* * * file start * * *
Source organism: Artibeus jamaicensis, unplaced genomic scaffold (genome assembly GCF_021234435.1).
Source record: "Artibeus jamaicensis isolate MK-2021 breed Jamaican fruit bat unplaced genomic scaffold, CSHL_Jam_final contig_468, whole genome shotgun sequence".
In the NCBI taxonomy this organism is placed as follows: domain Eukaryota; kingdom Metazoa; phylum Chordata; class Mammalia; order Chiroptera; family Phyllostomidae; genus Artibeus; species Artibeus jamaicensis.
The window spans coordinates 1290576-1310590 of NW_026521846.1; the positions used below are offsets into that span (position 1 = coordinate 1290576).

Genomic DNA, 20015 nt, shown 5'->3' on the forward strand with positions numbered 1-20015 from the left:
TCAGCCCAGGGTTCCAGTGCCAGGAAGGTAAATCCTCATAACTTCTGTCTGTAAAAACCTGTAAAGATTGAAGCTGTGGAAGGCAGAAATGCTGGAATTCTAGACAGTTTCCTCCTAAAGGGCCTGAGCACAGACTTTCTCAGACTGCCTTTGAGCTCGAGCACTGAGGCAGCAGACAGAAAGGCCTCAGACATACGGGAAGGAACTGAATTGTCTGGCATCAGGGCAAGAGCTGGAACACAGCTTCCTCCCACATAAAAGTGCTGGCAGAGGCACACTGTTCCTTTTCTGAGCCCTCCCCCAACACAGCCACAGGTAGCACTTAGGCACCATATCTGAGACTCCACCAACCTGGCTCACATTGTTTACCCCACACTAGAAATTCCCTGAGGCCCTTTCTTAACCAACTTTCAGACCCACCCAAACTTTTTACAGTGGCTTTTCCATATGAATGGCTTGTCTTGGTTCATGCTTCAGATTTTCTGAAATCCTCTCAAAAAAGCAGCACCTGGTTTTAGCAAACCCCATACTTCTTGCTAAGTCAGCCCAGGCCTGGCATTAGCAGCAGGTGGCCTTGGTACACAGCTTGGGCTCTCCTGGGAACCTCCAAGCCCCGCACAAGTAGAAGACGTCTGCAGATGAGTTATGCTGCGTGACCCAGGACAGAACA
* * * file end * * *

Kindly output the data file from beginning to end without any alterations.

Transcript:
Source organism: Artibeus jamaicensis, unplaced genomic scaffold (genome assembly GCF_021234435.1).
Source record: "Artibeus jamaicensis isolate MK-2021 breed Jamaican fruit bat unplaced genomic scaffold, CSHL_Jam_final contig_468, whole genome shotgun sequence".
In the NCBI taxonomy this organism is placed as follows: domain Eukaryota; kingdom Metazoa; phylum Chordata; class Mammalia; order Chiroptera; family Phyllostomidae; genus Artibeus; species Artibeus jamaicensis.
The window spans coordinates 1290576-1310590 of NW_026521846.1; the positions used below are offsets into that span (position 1 = coordinate 1290576).

Genomic DNA, 20015 nt, shown 5'->3' on the forward strand with positions numbered 1-20015 from the left:
TCAGCCCAGGGTTCCAGTGCCAGGAAGGTAAATCCTCATAACTTCTGTCTGTAAAAACCTGTAAAGATTGAAGCTGTGGAAGGCAGAAATGCTGGAATTCTAGACAGTTTCCTCCTAAAGGGCCTGAGCACAGACTTTCTCAGACTGCCTTTGAGCTCGAGCACTGAGGCAGCAGACAGAAAGGCCTCAGACATACGGGAAGGAACTGAATTGTCTGGCATCAGGGCAAGAGCTGGAACACAGCTTCCTCCCACATAAAAGTGCTGGCAGAGGCACACTGTTCCTTTTCTGAGCCCTCCCCCAACACAGCCACAGGTAGCACTTAGGCACCATATCTGAGACTCCACCAACCTGGCTCACATTGTTTACCCCACACTAGAAATTCCCTGAGGCCCTTTCTTAACCAACTTTCAGACCCACCCAAACTTTTTACAGTGGCTTTTCCATATGAATGGCTTGTCTTGGTTCATGCTTCAGATTTTCTGAAATCCTCTCAAAAAAGCAGCACCTGGTTTTAGCAAACCCCATACTTCTTGCTAAGTCAGCCCAGGCCTGGCATTAGCAGCAGGTGGCCTTGGTACACAGCTTGGGCTCTCCTGGGAACCTCCAAGCCCCGCACAAGTAGAAGACGTCTGCAGATGAGTTATGCTGCGTGACCCAGGACAGAACA